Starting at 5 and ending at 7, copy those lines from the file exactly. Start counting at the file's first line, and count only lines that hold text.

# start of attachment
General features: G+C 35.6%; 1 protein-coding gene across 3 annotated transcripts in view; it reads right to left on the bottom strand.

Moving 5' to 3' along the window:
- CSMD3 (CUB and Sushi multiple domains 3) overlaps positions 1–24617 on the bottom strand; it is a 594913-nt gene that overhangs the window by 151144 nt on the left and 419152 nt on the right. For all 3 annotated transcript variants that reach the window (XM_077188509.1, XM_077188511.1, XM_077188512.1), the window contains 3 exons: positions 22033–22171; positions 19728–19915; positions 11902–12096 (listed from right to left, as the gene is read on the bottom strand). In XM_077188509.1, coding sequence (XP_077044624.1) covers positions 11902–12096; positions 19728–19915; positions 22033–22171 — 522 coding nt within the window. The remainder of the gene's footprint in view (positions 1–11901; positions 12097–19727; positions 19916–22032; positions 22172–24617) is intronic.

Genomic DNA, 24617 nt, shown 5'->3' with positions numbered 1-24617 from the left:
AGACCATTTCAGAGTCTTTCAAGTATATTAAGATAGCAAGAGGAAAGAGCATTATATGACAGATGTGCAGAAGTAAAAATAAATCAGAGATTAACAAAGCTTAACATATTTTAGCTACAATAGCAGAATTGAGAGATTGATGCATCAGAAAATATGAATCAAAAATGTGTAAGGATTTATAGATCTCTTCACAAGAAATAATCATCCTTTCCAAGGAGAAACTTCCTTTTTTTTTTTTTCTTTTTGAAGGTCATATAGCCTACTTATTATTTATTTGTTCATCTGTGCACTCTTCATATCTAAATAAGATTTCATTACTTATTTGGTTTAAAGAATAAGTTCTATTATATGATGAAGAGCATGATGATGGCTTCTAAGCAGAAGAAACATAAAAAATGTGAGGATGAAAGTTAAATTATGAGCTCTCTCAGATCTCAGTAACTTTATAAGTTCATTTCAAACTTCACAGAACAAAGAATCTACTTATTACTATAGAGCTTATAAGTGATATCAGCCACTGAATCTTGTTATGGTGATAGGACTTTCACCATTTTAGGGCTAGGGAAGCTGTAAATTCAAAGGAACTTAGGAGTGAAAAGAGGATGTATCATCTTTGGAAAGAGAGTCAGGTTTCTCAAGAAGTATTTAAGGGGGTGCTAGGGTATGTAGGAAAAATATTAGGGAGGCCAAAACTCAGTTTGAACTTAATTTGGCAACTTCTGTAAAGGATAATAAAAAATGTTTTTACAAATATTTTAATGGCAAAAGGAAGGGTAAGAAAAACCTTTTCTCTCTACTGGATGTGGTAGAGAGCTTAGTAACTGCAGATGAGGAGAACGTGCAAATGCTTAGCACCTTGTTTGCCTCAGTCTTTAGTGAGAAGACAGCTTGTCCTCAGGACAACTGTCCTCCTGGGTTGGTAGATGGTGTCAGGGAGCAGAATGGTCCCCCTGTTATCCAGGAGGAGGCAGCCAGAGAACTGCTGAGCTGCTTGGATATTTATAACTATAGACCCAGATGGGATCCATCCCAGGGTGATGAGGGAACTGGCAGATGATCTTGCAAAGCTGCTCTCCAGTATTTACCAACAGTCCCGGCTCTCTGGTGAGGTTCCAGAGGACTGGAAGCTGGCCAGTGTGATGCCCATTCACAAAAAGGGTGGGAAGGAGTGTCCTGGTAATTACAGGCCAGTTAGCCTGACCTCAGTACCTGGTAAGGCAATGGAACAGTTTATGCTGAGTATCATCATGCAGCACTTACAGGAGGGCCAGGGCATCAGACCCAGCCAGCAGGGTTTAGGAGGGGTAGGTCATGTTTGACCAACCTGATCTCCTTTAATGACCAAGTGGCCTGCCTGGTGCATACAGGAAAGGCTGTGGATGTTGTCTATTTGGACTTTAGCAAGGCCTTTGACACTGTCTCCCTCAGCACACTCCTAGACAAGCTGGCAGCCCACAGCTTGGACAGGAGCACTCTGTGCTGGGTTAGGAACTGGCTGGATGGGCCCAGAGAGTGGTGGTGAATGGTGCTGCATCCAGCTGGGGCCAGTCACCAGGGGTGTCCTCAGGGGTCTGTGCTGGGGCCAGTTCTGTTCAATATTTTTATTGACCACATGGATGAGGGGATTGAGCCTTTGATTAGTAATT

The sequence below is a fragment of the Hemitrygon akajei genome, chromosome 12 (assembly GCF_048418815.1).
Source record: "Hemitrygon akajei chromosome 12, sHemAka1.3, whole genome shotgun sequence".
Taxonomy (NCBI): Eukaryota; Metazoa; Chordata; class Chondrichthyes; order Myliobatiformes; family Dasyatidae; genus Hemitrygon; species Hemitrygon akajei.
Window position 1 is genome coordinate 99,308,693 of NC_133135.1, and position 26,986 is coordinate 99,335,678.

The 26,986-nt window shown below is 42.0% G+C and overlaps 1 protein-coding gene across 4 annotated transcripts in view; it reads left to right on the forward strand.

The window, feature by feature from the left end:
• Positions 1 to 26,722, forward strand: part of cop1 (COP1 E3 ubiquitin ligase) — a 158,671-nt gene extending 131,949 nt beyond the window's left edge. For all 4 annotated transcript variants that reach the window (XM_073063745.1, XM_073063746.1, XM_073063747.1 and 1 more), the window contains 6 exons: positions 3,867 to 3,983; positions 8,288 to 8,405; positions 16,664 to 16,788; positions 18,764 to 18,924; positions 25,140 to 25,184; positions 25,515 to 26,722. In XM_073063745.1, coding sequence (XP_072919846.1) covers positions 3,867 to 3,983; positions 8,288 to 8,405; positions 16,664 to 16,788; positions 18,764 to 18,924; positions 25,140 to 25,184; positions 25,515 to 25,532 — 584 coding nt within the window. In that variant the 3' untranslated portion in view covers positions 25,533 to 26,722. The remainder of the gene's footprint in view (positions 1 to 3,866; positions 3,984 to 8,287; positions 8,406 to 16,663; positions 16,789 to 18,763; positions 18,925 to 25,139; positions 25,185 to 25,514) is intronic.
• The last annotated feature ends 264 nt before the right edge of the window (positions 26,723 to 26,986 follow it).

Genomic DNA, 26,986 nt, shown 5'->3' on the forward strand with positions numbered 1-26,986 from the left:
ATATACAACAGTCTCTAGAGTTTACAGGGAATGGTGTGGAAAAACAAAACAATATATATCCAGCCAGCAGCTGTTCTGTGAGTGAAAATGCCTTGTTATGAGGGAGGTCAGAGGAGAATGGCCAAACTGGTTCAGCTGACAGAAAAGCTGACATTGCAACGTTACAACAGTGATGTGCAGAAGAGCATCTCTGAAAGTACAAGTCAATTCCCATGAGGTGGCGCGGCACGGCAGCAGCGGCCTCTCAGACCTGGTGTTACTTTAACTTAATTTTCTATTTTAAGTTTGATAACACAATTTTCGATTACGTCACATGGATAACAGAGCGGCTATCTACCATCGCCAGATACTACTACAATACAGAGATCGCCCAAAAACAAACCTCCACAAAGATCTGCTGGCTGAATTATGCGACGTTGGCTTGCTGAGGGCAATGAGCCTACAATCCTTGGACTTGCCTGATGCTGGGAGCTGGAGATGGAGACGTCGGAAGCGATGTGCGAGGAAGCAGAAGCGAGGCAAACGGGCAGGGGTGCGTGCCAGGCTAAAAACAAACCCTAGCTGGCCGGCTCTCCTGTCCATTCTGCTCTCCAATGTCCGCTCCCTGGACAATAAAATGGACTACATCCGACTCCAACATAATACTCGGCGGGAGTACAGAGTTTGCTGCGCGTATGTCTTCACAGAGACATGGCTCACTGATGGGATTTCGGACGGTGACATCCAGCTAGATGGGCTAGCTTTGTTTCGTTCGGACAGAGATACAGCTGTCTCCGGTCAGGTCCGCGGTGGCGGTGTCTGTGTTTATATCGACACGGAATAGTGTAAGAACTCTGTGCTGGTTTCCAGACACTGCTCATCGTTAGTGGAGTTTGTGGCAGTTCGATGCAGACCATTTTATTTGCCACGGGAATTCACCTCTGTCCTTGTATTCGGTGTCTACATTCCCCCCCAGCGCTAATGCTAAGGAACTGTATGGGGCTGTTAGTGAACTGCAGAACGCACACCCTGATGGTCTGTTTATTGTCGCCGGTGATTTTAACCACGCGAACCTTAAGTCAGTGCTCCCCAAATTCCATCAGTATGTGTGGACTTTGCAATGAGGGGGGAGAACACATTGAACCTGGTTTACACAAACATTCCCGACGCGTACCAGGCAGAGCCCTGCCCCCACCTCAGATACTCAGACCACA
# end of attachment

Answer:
AGACCATTTCAGAGTCTTTCAAGTATATTAAGATAGCAAGAGGAAAGAGCATTATATGACAGATGTGCAGAAGTAAAAATAAATCAGAGATTAACAAAGCTTAACATATTTTAGCTACAATAGCAGAATTGAGAGATTGATGCATCAGAAAATATGAATCAAAAATGTGTAAGGATTTATAGATCTCTTCACAAGAAATAATCATCCTTTCCAAGGAGAAACTTCCTTTTTTTTTTTTTCTTTTTGAAGGTCATATAGCCTACTTATTATTTATTTGTTCATCTGTGCACTCTTCATATCTAAATAAGATTTCATTACTTATTTGGTTTAAAGAATAAGTTCTATTATATGATGAAGAGCATGATGATGGCTTCTAAGCAGAAGAAACATAAAAAATGTGAGGATGAAAGTTAAATTATGAGCTCTCTCAGATCTCAGTAACTTTATAAGTTCATTTCAAACTTCACAGAACAAAGAATCTACTTATTACTATAGAGCTTATAAGTGATATCAGCCACTGAATCTTGTTATGGTGATAGGACTTTCACCATTTTAGGGCTAGGGAAGCTGTAAATTCAAAGGAACTTAGGAGTGAAAAGAGGATGTATCATCTTTGGAAAGAGAGTCAGGTTTCTCAAGAAGTATTTAAGGGGGTGCTAGGGTATGTAGGAAAAATATTAGGGAGGCCAAAACTCAGTTTGAACTTAATTTGGCAACTTCTGTAAAGGATAATAAAAAATGTTTTTACAAATATTTTAATGGCAAAAGGAAGGGTAAGAAAAACCTTTTCTCTCTACTGGATGTGGTAGAGAGCTTAGTAACTGCAGATGAGGAGAACGTGCAAATGCTTAGCACCTTGTTTGCCTCAGTCTTTAGTGAGAAGACAGCTTGTCCTCAGGACAACTGTCCTCCTGGGTTGGTAGATGGTGTCAGGGAGCAGAATGGTCCCCCTGTTATCCAGGAGGAGGCAGCCAGAGAACTGCTGAGCTGCTTGGATATTTATAACTATAGACCCAGATGGGATCCATCCCAGGGTGATGAGGGAACTGGCAGATGATCTTGCAAAGCTGCTCTCCAGTATTTACCAACAGTCCCGGCTCTCTGGTGAGGTTCCAGAGGACTGGAAGCTGGCCAGTGTGATGCCCATTCACAAAAAGGGTGGGAAGGAGTGTCCTGGTAATTACAGGCCAGTTAGCCTGACCTCAGTACCTGGTAAGGCAATGGAACAGTTTATGCTGAGTATCATCATGCAGCACTTACAGGAGGGCCAGGGCATCAGACCCAGCCAGCAGGGTTTAGGAGGGGTAGGTCATGTTTGACCAACCTGATCTCCTTTAATGACCAAGTGGCCTGCCTGGTGCATACAGGAAAGGCTGTGGATGTTGTCTATTTGGACTTTAGCAAGGCCTTTGACACTGTCTCCCTCAGCACACTCCTAGACAAGCTGGCAGCCCACAGCTTGGACAGGAGCACTCTGTGCTGGGTTAGGAACTGGCTGGATGGGCCCAGAGAGTGGTGGTGAATGGTGCTGCATCCAGCTGGGGCCAGTCACCAGGGGTGTCCTCAGGGGTCTGTGCTGGGGCCAGTTCTGTTCAATATTTTTATTGACCACATGGATGAGGGGATTGAGCCTTTGATTAGTAATT

The sequence below is a fragment of the Hemitrygon akajei genome, chromosome 12 (assembly GCF_048418815.1).
Source record: "Hemitrygon akajei chromosome 12, sHemAka1.3, whole genome shotgun sequence".